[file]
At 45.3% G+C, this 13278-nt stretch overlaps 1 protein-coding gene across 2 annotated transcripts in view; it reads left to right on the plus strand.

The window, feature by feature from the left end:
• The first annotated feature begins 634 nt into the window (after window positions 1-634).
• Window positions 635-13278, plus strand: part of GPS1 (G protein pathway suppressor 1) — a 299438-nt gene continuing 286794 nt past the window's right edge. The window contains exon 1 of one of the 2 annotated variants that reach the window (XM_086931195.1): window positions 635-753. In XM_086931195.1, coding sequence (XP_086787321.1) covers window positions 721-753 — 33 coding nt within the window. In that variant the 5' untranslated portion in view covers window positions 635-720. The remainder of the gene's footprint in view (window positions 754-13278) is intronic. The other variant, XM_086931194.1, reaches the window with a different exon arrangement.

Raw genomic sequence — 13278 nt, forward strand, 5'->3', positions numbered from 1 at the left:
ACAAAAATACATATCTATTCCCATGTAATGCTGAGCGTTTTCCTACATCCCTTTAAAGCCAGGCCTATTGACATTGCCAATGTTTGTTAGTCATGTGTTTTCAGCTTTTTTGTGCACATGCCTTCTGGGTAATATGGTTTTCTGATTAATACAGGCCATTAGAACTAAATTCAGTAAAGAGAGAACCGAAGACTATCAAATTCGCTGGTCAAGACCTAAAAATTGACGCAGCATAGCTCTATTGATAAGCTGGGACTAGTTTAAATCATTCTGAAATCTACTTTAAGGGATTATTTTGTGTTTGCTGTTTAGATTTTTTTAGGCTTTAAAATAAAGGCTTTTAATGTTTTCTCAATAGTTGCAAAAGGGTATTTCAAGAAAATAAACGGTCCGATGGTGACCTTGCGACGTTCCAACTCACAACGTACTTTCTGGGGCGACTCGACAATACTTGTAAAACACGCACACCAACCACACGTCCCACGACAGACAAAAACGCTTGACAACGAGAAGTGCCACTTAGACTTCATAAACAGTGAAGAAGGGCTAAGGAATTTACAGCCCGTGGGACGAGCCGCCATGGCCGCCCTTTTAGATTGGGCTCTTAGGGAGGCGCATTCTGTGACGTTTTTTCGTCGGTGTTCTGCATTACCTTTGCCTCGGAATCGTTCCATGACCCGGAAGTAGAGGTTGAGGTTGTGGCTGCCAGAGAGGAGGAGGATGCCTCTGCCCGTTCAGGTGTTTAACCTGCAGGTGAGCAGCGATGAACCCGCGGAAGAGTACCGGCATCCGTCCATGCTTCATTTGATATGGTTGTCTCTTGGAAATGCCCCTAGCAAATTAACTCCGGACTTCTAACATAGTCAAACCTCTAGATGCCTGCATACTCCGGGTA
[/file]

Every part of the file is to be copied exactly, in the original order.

At 45.3% G+C, this 13278-nt stretch overlaps 1 protein-coding gene across 2 annotated transcripts in view; it reads left to right on the plus strand.

The window, feature by feature from the left end:
• The first annotated feature begins 634 nt into the window (after window positions 1-634).
• Window positions 635-13278, plus strand: part of GPS1 (G protein pathway suppressor 1) — a 299438-nt gene continuing 286794 nt past the window's right edge. The window contains exon 1 of one of the 2 annotated variants that reach the window (XM_086931195.1): window positions 635-753. In XM_086931195.1, coding sequence (XP_086787321.1) covers window positions 721-753 — 33 coding nt within the window. In that variant the 5' untranslated portion in view covers window positions 635-720. The remainder of the gene's footprint in view (window positions 754-13278) is intronic. The other variant, XM_086931194.1, reaches the window with a different exon arrangement.

Raw genomic sequence — 13278 nt, forward strand, 5'->3', positions numbered from 1 at the left:
ACAAAAATACATATCTATTCCCATGTAATGCTGAGCGTTTTCCTACATCCCTTTAAAGCCAGGCCTATTGACATTGCCAATGTTTGTTAGTCATGTGTTTTCAGCTTTTTTGTGCACATGCCTTCTGGGTAATATGGTTTTCTGATTAATACAGGCCATTAGAACTAAATTCAGTAAAGAGAGAACCGAAGACTATCAAATTCGCTGGTCAAGACCTAAAAATTGACGCAGCATAGCTCTATTGATAAGCTGGGACTAGTTTAAATCATTCTGAAATCTACTTTAAGGGATTATTTTGTGTTTGCTGTTTAGATTTTTTTAGGCTTTAAAATAAAGGCTTTTAATGTTTTCTCAATAGTTGCAAAAGGGTATTTCAAGAAAATAAACGGTCCGATGGTGACCTTGCGACGTTCCAACTCACAACGTACTTTCTGGGGCGACTCGACAATACTTGTAAAACACGCACACCAACCACACGTCCCACGACAGACAAAAACGCTTGACAACGAGAAGTGCCACTTAGACTTCATAAACAGTGAAGAAGGGCTAAGGAATTTACAGCCCGTGGGACGAGCCGCCATGGCCGCCCTTTTAGATTGGGCTCTTAGGGAGGCGCATTCTGTGACGTTTTTTCGTCGGTGTTCTGCATTACCTTTGCCTCGGAATCGTTCCATGACCCGGAAGTAGAGGTTGAGGTTGTGGCTGCCAGAGAGGAGGAGGATGCCTCTGCCCGTTCAGGTGTTTAACCTGCAGGTGAGCAGCGATGAACCCGCGGAAGAGTACCGGCATCCGTCCATGCTTCATTTGATATGGTTGTCTCTTGGAAATGCCCCTAGCAAATTAACTCCGGACTTCTAACATAGTCAAACCTCTAGATGCCTGCATACTCCGGGTA